Forgot Password

Sign In


  • Company Information

  • Billing Address

  • Are you primarily interested in advertising *

  • Do you want to recieve the HealthTimes Newsletter?

Are you looking for an exciting role in healthcare that puts you at the centre of the diagnostic process? Then radiography may be the career for you.

When you are a radiographer, you gain cutting-edge knowledge that has revolutionised medicine over the past 100 years. You will have many opportunities to grow and progress – and you can work anywhere in the world. Each day will be different, and it’s a role that’s based on a dynamic combination of science and working with people.

Learning about the steps involved in becoming a radiographer can help you plan your career. In this article, we explore how to become a radiographer, what they do and the relevant skills they need to succeed.

What is a radiographer?

Subscribe for FREE to the HealthTimes magazine

Radiographers, otherwise known as medical imaging technologists, are allied health professionals who take x-rays and other medical images.

A radiographer supports doctors and other specialists by producing high quality medical images that help to describe, diagnose, monitor and treat a patient’s injury or illness.

At the heart of modern medicine, radiographers are integral to accurate medical diagnosis, and in turn, the long-term health outcomes for patients.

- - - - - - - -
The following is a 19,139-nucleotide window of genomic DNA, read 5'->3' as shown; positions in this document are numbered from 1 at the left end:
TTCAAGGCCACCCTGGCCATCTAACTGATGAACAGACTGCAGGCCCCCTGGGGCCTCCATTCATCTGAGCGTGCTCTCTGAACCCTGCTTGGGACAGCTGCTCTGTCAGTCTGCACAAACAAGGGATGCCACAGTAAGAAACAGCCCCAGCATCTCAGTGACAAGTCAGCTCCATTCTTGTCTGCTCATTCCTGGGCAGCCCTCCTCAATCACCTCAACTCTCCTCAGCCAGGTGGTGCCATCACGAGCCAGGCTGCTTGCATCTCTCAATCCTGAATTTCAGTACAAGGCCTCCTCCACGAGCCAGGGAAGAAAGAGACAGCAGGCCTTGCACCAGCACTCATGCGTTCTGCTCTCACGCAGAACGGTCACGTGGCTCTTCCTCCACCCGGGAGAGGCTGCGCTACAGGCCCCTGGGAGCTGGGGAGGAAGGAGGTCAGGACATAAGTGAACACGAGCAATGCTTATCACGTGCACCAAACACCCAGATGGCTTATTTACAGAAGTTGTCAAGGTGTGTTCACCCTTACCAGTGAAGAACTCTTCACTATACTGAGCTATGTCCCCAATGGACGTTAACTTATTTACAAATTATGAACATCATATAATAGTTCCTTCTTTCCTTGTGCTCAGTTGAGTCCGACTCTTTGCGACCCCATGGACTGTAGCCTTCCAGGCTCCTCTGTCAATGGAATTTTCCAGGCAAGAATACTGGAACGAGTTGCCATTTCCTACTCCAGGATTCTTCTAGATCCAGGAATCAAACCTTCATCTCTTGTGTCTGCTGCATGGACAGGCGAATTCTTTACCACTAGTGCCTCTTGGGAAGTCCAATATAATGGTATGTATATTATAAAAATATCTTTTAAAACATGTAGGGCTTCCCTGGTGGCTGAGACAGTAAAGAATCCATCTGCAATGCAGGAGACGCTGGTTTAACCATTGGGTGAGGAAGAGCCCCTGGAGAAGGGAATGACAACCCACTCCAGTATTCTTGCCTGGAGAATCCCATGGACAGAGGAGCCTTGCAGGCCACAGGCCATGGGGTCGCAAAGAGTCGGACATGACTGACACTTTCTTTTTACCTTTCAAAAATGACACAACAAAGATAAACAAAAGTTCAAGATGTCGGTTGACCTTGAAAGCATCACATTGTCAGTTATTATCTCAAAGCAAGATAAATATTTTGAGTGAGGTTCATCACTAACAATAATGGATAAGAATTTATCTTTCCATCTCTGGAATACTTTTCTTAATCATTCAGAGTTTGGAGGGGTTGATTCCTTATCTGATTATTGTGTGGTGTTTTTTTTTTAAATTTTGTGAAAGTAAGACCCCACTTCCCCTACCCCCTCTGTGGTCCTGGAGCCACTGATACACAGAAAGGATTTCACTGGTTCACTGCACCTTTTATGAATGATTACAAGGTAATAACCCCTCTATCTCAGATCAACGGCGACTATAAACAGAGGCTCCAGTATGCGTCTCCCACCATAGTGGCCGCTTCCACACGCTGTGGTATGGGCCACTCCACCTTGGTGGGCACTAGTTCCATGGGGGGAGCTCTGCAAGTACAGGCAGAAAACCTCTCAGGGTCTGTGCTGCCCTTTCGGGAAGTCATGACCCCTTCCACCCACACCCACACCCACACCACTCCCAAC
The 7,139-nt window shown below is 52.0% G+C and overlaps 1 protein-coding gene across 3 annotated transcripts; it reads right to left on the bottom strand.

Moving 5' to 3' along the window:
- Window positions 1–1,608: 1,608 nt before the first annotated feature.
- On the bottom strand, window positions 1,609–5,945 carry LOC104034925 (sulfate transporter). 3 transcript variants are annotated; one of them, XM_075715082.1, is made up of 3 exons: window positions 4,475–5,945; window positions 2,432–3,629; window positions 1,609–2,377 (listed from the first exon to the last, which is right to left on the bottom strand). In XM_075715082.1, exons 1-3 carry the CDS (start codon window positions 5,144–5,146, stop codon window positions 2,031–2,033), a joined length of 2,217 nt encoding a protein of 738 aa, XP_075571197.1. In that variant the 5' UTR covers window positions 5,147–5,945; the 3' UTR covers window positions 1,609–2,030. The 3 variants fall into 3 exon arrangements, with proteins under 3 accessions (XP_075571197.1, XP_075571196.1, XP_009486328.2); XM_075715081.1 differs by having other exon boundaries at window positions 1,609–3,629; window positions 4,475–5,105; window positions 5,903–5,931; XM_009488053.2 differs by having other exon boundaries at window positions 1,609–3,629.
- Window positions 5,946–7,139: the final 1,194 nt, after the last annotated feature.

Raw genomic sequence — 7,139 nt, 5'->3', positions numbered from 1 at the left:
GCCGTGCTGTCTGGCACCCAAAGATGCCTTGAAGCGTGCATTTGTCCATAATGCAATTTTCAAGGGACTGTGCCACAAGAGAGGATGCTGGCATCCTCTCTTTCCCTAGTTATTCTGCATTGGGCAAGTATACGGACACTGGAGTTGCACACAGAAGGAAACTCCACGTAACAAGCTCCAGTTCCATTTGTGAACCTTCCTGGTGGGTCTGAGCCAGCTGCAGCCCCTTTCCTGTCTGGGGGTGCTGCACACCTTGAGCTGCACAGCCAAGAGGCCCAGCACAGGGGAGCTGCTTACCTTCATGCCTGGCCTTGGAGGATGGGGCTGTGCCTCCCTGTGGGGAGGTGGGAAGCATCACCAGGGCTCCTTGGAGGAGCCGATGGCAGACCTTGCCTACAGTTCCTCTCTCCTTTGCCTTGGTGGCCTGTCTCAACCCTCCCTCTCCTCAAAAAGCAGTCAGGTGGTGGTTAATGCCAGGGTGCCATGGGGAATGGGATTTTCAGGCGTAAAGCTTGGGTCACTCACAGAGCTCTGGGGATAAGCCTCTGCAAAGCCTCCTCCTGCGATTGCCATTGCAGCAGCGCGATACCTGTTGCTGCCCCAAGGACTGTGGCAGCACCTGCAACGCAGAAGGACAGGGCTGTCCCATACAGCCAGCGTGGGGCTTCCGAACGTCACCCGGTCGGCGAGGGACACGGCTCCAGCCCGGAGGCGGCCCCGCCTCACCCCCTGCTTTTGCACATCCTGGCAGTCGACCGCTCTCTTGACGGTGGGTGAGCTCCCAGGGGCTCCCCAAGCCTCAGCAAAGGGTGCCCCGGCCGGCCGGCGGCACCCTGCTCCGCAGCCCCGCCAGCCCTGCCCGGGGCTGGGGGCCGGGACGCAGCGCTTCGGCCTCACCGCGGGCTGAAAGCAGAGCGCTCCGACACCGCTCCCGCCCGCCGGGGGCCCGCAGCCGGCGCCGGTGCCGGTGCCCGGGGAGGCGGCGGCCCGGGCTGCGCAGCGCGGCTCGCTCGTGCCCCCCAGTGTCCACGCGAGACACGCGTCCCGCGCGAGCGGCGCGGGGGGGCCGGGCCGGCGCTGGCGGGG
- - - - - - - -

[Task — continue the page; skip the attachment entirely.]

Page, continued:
As part of a diagnostic health team, radiographers are highly skilled individuals who operate extremely advanced technical equipment such as MRI scanners (magnetic resonance imaging), CT (computed tomography) and mobile X-ray machinery.


A career that is challenging and diverse by nature, many radiographers undertake additional training in specialist fields such as:

• Mobile radiography – for people who are too ill to attend an X-ray department
• Magnetic resonance imaging – 3D imagery which is powered by a huge magnet
• Angiography – taking images of the heart and blood vessels
• Trauma radiography – somewhat tricky examinations on injured patients
• Computed tomography – 3D X-ray imaging test
• Fluoroscopy – An X-ray which looks internally into the body and projects moving images on to a screen
• Operating theatre – helping surgeons during an operation with specialist X-ray equipment

Why radiographers love what they do

Recent radiography graduate, Ivan Trioli, says that his career feeds his ambition, curiosity and thirst for knowledge.

“I love the challenge. It’s like being a detective assistant of sorts – you’re collecting key evidence that doctors use to understand what is going on in a patient’s body.”

“The fact that it’s so important to doctors in diagnosing and treating disease and injury makes you feel like you’re making a difference everyday.”

“No two days are the same, which for me is important and it keeps me motivated. I like walking everyday not knowing what will happen.”

“I’m a bit of a nomad spirit too. My plan is to move around Australia through my career and work in towns and cities.”

“Luckily, radiographers are needed everywhere, so it’s a nice feeling knowing that your skills are essential, and the flexibility that comes with that”, he said.

How to become a radiographer

Becoming a Radiographer requires tertiary qualification in medical radiation science, either at undergraduate or graduate level.